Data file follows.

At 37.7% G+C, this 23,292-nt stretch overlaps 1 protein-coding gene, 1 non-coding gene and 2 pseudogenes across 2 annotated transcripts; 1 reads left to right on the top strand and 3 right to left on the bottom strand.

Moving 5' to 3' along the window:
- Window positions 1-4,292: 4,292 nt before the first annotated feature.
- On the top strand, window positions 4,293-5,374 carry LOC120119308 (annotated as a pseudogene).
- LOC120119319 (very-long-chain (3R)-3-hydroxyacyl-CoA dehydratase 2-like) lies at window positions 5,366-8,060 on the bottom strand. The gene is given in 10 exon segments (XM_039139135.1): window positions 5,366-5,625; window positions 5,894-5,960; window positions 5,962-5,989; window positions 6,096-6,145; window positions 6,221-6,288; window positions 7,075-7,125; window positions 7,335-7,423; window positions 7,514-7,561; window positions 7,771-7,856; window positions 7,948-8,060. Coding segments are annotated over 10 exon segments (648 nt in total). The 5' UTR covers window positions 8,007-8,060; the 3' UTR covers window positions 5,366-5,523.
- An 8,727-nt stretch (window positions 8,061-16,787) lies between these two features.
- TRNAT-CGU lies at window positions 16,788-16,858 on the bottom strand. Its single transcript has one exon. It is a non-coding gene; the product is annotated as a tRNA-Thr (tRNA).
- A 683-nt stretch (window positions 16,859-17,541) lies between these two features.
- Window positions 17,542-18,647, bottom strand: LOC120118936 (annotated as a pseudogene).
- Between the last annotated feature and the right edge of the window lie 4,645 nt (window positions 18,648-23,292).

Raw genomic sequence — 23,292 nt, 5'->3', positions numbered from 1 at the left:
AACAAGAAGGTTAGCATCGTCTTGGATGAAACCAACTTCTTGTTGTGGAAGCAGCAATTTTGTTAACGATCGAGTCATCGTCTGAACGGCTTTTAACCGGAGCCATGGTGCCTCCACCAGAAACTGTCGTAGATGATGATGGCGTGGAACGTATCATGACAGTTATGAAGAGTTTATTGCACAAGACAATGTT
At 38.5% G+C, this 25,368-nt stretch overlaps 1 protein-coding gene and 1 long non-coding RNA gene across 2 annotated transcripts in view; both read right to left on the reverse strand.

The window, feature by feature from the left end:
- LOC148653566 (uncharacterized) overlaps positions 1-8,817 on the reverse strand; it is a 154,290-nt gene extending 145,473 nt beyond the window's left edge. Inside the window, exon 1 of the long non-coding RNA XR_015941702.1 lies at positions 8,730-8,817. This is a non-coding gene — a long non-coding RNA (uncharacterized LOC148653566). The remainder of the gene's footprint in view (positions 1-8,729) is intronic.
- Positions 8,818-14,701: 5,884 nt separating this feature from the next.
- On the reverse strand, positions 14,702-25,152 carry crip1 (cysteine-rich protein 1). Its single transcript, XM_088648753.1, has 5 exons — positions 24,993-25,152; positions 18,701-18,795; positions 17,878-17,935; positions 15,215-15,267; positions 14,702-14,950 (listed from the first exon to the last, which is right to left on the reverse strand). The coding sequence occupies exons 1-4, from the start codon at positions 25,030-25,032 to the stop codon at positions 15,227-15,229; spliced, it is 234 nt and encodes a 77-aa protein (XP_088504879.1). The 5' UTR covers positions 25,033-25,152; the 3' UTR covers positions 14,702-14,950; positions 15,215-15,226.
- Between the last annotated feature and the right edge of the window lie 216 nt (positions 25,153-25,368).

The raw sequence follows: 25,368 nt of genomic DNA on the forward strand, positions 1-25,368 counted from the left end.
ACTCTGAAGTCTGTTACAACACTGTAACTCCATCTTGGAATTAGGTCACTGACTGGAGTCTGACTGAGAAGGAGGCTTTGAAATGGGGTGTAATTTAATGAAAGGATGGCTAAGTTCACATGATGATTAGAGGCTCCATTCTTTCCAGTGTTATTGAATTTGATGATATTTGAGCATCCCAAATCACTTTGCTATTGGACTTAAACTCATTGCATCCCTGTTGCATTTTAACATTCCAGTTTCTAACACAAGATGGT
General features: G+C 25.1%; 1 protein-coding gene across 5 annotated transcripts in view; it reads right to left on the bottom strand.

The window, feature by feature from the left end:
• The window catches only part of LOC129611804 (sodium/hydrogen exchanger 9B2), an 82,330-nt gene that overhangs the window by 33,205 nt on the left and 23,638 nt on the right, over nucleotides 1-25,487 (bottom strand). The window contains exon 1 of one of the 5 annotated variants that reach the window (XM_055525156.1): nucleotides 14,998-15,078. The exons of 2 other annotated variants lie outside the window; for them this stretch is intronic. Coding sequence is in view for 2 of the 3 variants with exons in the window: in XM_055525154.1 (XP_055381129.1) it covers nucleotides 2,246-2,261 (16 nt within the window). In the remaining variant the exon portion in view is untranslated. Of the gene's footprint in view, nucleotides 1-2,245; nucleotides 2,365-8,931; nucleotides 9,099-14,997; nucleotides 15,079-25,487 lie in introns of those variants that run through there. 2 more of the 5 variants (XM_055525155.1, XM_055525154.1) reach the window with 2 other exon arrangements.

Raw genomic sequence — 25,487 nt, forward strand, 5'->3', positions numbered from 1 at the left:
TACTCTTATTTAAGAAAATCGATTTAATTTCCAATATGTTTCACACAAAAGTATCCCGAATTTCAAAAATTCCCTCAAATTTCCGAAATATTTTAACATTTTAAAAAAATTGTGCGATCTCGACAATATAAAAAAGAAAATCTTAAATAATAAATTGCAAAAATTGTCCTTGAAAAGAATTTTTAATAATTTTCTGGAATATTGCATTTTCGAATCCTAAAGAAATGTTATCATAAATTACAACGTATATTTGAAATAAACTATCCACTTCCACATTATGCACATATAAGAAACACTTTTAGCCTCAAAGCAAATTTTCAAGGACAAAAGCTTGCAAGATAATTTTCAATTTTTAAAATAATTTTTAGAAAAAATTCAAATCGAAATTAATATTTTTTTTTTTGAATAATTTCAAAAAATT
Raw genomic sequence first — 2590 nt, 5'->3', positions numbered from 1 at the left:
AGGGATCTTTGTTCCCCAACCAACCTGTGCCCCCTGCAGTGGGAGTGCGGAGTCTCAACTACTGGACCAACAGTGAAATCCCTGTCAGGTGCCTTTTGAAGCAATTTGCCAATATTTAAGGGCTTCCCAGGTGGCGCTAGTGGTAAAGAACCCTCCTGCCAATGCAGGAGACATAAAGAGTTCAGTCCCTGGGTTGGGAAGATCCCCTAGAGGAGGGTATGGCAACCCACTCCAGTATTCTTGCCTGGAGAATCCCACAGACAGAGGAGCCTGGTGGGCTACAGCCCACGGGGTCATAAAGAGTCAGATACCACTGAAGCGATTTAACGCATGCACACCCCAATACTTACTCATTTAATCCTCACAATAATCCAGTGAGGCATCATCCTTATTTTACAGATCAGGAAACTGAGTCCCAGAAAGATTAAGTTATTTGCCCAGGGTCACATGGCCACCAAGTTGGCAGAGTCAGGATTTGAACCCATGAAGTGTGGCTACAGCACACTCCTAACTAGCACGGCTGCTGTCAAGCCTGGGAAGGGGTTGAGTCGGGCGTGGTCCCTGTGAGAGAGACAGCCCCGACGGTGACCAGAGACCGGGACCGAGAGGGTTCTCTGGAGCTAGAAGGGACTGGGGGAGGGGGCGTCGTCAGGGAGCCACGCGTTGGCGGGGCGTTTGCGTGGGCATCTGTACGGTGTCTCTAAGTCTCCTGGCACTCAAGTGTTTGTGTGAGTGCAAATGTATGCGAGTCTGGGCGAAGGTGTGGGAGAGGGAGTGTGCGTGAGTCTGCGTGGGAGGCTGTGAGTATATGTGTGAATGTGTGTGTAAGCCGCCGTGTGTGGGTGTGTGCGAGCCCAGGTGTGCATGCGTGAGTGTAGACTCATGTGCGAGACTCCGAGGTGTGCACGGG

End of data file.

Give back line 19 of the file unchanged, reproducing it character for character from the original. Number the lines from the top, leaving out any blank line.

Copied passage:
The raw sequence follows: 25,368 nt of genomic DNA on the forward strand, positions 1-25,368 counted from the left end.